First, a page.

14 different causes of excess belly fat in women
1. Calories in vs calories out
There are many reasons why women may have excess belly fat, the main one is an imbalance with calories in and calories out. Quite simply if we consume too much food, it is stored as fat. However, most of us know when we attempt to reverse the fat, that it might not be as simple as that!
Nonetheless, knowing your BMR is a good place to start in attacking belly fat. Your basal metabolic rate (BMR) is the number of calories you’d burn if you stayed in bed all day.
2. Food choices
Food choices are a major impact for accumulation of belly fat. Sugar, in particular fructose, has been linked to abdominal obesity, especially when people drink soft drinks. Whether this is due to an excess of kilojoules consumed, or because the fructose slows down metabolism and fat burning doesn’t really matter, the bottom line is too much sugar is stored as fat!
When following a healthy eating plan such as the 28 Day Weight Loss Challenge, you can be confident in the fact that what you are eating is helping you reduce your waistline as opposed to adding to it. The 28 Day Weight Loss Challenge is a weekly meal plan, which consists of 3 snacks and 3 main meals a day. These recipes and meals are designed to help you lose weight safely and sustainably.
3. Alcohol intake
Alcohol intake plays a role in belly fat, after all a beer belly didn’t get its name for nothing! The excess calories from consumption of alcohol is stored as fat, and like sugar, alcohol slows down fat burning and metabolism. Daily intake of three or more drinks, or binge drinking on four or more drinks regularly had the biggest risks.
4. Consuming ‘bad’ fats
Consuming fats. Have you heard the saying fat makes you fat?? It’s sort of true depending on the types of fats, as they are not created equal. The worst offender which everyone should avoid at all costs is TRANS FATS. These are fats that have been messed with by adding hydrogen to them. It makes them more stable so the junk food it is added to can stay on a shelf longer, but it also creates lots of inflammation in our bodies, and is linked to insulin resistance, and belly fat.
Exercise and activity plays a big part in getting belly fat off, so it makes sense that little to no exercise or activity is a big factor in putting it on. People who watch more than 3 hours of TV per day double their risk of abdominal obesity than people who watch just one hour.
6. Modern convenience
Modern convenience reduce our need to be active, so it elevates our risk for weight gain. Have you seen Wall’E?? This is our future if we aren’t mindful and reduce our dependency on technology a bit…Take the stairs!!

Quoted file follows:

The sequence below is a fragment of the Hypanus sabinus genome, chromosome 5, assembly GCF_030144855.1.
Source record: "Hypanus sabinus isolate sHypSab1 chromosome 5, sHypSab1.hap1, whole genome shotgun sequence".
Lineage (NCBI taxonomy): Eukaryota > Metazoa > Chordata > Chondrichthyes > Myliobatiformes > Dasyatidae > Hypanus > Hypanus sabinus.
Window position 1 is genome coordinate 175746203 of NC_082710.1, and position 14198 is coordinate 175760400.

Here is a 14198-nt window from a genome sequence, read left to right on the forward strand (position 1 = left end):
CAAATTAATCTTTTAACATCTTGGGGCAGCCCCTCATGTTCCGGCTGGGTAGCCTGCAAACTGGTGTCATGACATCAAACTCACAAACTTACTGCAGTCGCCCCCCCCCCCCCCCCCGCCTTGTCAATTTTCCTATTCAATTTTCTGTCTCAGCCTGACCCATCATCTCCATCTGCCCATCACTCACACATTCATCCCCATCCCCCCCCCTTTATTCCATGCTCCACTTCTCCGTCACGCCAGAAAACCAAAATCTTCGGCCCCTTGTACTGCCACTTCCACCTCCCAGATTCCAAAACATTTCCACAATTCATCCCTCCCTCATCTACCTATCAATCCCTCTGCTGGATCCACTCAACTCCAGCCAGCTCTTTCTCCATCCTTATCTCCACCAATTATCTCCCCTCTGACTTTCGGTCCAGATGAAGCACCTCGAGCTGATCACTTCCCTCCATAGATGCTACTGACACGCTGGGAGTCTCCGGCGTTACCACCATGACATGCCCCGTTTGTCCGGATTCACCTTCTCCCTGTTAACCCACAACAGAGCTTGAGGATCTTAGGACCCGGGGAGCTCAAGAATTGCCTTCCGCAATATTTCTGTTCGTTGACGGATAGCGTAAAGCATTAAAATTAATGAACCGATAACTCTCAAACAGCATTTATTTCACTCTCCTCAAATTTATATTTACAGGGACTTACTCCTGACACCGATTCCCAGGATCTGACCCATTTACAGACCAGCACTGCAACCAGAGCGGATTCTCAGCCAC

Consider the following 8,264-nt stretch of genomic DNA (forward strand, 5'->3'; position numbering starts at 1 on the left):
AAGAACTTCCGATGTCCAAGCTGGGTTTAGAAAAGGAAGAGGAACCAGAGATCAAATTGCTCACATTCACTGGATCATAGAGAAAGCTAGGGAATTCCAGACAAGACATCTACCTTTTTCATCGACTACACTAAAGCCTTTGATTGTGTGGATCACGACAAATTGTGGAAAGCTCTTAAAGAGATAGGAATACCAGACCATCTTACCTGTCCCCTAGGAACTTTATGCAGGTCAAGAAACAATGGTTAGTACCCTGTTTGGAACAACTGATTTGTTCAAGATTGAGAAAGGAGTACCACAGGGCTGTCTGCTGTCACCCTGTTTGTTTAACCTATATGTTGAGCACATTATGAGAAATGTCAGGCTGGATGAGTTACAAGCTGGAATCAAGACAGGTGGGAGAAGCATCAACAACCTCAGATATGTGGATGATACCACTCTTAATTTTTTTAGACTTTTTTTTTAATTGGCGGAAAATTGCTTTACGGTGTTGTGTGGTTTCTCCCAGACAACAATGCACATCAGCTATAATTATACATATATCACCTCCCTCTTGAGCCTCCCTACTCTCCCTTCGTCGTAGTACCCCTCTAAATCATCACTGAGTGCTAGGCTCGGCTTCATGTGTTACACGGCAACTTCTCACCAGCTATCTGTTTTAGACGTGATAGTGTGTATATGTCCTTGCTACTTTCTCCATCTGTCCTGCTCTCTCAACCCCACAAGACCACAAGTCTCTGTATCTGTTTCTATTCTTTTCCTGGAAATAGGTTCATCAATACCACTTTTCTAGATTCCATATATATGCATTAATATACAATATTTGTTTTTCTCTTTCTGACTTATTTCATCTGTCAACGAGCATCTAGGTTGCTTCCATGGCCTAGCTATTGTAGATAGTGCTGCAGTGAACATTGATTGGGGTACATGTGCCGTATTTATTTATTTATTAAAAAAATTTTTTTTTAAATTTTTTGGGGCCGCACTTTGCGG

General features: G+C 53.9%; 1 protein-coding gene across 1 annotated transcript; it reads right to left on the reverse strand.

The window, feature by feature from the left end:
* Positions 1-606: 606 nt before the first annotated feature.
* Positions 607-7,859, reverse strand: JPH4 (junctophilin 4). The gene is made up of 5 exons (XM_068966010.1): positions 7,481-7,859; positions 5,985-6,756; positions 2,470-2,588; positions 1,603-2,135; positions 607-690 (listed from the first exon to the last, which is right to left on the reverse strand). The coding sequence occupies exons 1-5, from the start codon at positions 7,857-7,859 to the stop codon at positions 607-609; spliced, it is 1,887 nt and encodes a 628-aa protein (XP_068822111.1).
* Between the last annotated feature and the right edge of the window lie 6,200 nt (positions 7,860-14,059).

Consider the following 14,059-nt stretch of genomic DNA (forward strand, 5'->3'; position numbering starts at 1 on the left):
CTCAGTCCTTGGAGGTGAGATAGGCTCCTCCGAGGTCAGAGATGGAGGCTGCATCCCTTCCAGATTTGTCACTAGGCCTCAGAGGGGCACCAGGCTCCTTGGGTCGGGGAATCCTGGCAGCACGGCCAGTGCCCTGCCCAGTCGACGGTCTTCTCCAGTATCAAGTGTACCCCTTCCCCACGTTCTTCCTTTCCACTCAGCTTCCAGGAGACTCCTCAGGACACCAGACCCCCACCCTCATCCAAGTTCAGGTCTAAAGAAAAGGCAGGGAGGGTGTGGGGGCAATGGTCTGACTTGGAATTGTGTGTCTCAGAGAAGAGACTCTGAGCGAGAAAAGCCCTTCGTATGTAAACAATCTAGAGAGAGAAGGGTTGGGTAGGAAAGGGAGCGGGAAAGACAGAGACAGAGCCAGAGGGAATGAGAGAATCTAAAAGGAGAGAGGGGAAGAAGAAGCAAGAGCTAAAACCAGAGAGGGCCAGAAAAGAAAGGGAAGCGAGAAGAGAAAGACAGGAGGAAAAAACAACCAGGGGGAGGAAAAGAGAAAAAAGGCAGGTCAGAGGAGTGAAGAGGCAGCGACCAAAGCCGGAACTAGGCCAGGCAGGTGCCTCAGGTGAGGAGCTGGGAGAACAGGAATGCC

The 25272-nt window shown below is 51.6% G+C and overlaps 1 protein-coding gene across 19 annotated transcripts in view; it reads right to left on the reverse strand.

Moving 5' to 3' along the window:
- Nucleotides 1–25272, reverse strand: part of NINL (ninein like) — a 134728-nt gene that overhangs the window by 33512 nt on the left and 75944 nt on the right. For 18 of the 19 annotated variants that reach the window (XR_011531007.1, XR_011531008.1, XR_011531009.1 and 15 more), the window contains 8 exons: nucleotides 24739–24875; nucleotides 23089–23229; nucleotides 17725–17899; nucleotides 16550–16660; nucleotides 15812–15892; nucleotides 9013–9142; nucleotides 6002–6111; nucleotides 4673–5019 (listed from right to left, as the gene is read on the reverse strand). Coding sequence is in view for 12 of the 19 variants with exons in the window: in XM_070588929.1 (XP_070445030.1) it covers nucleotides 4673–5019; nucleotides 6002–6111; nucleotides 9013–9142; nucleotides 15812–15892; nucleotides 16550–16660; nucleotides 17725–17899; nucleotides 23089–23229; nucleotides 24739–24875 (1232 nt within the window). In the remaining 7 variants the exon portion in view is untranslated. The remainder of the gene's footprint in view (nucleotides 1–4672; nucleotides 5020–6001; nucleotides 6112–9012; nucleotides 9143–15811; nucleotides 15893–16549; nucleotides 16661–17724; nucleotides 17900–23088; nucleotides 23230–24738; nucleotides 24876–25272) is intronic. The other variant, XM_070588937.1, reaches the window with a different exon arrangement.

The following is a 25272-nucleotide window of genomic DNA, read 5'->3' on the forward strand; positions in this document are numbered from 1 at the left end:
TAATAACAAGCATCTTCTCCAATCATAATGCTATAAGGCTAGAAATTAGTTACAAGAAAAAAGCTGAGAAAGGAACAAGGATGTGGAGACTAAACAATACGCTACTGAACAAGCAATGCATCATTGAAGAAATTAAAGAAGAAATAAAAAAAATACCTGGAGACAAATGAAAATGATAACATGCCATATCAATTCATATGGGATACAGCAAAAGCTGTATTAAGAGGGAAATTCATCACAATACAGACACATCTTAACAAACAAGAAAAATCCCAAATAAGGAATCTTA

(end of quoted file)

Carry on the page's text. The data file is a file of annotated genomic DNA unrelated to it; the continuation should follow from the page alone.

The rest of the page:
Ageing plays a role. Even if they don’t gain weight on the scales, many women notice an accumulation of belly fat as they age, particularly around menopausal age. This is due to hormonal shifts, when a decrease in oestrogen impacts our fat distribution, making it belly focused instead of hips and thighs.
Sleep affects our weight. For those of us who sleep poorly, five hours or less a night is linked with weight gain. Sleep disordered breathing such as sleep apnoea, is linked with higher amounts of belly fat.
Stress can cause belly fat! The body interprets any stress the same, whether it is physical stress such as smoking, or perceived stress such as driving in rush hour. The bottom line for stress in the body is the production of the hormone cortisol, and cortisol, unfortunately encourages the body to deposit more fat at our bellies.
10. Post pregnancy
Post pregnancy our belly changes shape. The uterus drops and the abdominal muscles shift, so it takes a while for the body to regain its muscular strength, with the subcutaneous layer of fat at the fore front until that occurs.
11. Gut bugs
Gut bugs play a part! If the balance of our gut flora is tipped to promote certain bad bacteria, they encourage us to gain weight and stimulate belly fat. This can be due to bad choices in our diet feeding bad bacteria causing SIBO (Small Intestinal Bacteria Overgrowth), resulting in bloating. The bacteria can send signals to our brains triggering cravings for carbohydrates and sugars that they want to feed off. Pretty clever, but not too great for our waist line.
Genes can be a major factor in belly fat and obesity. You know when people say, “oh its in the genes, Aunty So And So was fat, My mum was fat, my sister is, and so I am too”, there is actually genes that are markers for obesity.
A 2011 study states there are more than 40 known gene variants that are associated with obesity and fat distribution. Epigenetic markers do not mean that you “HAVE” to be overweight, it just elevates your risk, and hopefully motivates you more to make better choices to avoid obesity.
13. What happened in the womb
Before we are born we can be set up for obesity. If your mum smoked during pregnancy or had a really poor diet, then you have a higher risk factor. Babies that are born with really low birth weights or really high birth weights have a greater chance of being overweight or obese later in life.
Women with PCOS have a higher amount of visceral fat than women who don’t have the disorder. It is unclear whether the mechanism of PCOS is from hormones promoting weight gain or weight gain promoting hormone dysfunction.
As you can see, there are many many factors that can cause excess belly fat in women.
Ultimately they boil down to a few choices, how much you exercise, what your food choices are, and how you manage stress. You can’t change your genes, you can’t slow down aging, but you can be in control of all the other factors that influence whether or not you are at greater risk for weight gain and belly fat.
Are you ready to kick-start your weight loss?
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